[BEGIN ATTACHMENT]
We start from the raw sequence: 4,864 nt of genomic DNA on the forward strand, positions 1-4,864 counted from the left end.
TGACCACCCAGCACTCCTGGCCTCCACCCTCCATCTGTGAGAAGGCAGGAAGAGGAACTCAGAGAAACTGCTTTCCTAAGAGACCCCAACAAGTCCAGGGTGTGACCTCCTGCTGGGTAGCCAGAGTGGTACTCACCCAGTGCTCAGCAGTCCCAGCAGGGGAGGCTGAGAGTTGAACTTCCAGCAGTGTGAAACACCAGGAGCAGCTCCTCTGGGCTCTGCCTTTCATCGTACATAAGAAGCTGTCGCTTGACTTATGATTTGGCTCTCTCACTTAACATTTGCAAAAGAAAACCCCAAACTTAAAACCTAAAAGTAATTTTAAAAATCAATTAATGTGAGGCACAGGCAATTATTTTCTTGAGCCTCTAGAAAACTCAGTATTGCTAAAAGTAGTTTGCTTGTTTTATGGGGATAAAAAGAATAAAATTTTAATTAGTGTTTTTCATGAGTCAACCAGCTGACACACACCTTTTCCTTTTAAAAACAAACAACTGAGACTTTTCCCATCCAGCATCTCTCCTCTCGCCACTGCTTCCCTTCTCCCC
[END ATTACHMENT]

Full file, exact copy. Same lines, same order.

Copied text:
We start from the raw sequence: 4,864 nt of genomic DNA on the forward strand, positions 1-4,864 counted from the left end.
TGACCACCCAGCACTCCTGGCCTCCACCCTCCATCTGTGAGAAGGCAGGAAGAGGAACTCAGAGAAACTGCTTTCCTAAGAGACCCCAACAAGTCCAGGGTGTGACCTCCTGCTGGGTAGCCAGAGTGGTACTCACCCAGTGCTCAGCAGTCCCAGCAGGGGAGGCTGAGAGTTGAACTTCCAGCAGTGTGAAACACCAGGAGCAGCTCCTCTGGGCTCTGCCTTTCATCGTACATAAGAAGCTGTCGCTTGACTTATGATTTGGCTCTCTCACTTAACATTTGCAAAAGAAAACCCCAAACTTAAAACCTAAAAGTAATTTTAAAAATCAATTAATGTGAGGCACAGGCAATTATTTTCTTGAGCCTCTAGAAAACTCAGTATTGCTAAAAGTAGTTTGCTTGTTTTATGGGGATAAAAAGAATAAAATTTTAATTAGTGTTTTTCATGAGTCAACCAGCTGACACACACCTTTTCCTTTTAAAAACAAACAACTGAGACTTTTCCCATCCAGCATCTCTCCTCTCGCCACTGCTTCCCTTCTCCCC